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I think almost everyone has heard of Skype for audio and video calls.  What some people are less aware of is that the text chat functionality can be used for persistent chatrooms like those available through IRC and other chat protocols.  Whether you've heard of IRC or not, you've surely heard of IM.  IRC is a text based protocol that supports very large chatrooms.  Anyone with a server can host multiple rooms and there are many highly active IRC servers still around.  There is huge traffic on irc.freenode.net and I regularly discuss iOS/Android development with other developers there.  The huge advantage over trawling and posting to bulletin boards is the real time feedback you can get from experts in the field. Of course the experience can be mixed and less hot topic related rooms, e.g. AI and P2P might lack anyone to answer your question, while other rooms, particularly on other less reputable servers, might well be filled with anarchistic script kiddies, but even then the conversations can be hilarious if not totally productive.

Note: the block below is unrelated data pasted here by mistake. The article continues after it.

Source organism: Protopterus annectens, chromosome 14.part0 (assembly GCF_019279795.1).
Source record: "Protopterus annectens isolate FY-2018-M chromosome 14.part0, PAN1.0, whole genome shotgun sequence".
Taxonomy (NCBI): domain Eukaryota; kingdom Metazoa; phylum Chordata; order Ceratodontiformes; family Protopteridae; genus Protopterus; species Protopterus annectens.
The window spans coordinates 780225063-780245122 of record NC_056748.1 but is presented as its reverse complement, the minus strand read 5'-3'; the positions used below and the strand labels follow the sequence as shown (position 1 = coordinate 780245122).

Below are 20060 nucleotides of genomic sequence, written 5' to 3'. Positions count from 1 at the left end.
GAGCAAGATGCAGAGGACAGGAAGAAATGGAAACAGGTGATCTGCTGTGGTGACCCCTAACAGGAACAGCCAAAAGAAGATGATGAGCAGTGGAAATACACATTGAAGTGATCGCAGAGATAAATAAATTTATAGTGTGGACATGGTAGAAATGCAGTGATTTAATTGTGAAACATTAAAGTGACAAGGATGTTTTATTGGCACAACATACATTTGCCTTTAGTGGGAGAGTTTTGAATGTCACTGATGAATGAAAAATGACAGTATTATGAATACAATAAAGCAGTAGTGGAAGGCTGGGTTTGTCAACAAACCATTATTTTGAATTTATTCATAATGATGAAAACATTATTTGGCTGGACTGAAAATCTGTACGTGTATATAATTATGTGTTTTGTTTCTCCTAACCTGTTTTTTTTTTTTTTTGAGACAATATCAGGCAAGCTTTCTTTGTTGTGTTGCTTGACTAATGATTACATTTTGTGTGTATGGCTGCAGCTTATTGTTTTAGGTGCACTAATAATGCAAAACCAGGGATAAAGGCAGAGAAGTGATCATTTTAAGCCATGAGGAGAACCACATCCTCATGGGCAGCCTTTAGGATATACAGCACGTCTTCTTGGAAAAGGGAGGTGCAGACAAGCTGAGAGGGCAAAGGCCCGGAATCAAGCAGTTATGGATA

IRC can also be hopelessly addictive, and I carefully limit my exposure in order to get work done.  Also, frustratingly, if you get logged off, or you sleep your computer, you miss any chat activity that occurred while you were away.  Not so with Skype, which delivers the entire log of a chatroom to you when you log back in.  This makes shared Skype chat great  for my HPU Computer Science classes, and the HPU Computer Club chatroom I created seems to have really taken off.  That's not to say everything is perfect.  I'd love to see email notification integrated properly, since if someone types into a skype chat while you are logged off, and then logs of themself, you won't neccessarily receive the chat message until both you and the person who posted the message both log in together.  Also Skype no longer provides public chats so you have to be invited in, although that has both pros and cons :-)

However one huge advantage of Skype is the great support for mobile, which is lacking in IRC.  I have it set up so that whenever any of my students asks a question in chat my phone vibrates, which helps me give them instant feedback.

Anyhow, I've created a TechHui chatroom, and if anyone is interested in joining just hook up with me on Skype (username "tansaku") and I'll add you in and show you around!

 

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Comment by Sam Joseph on November 21, 2011 at 12:23am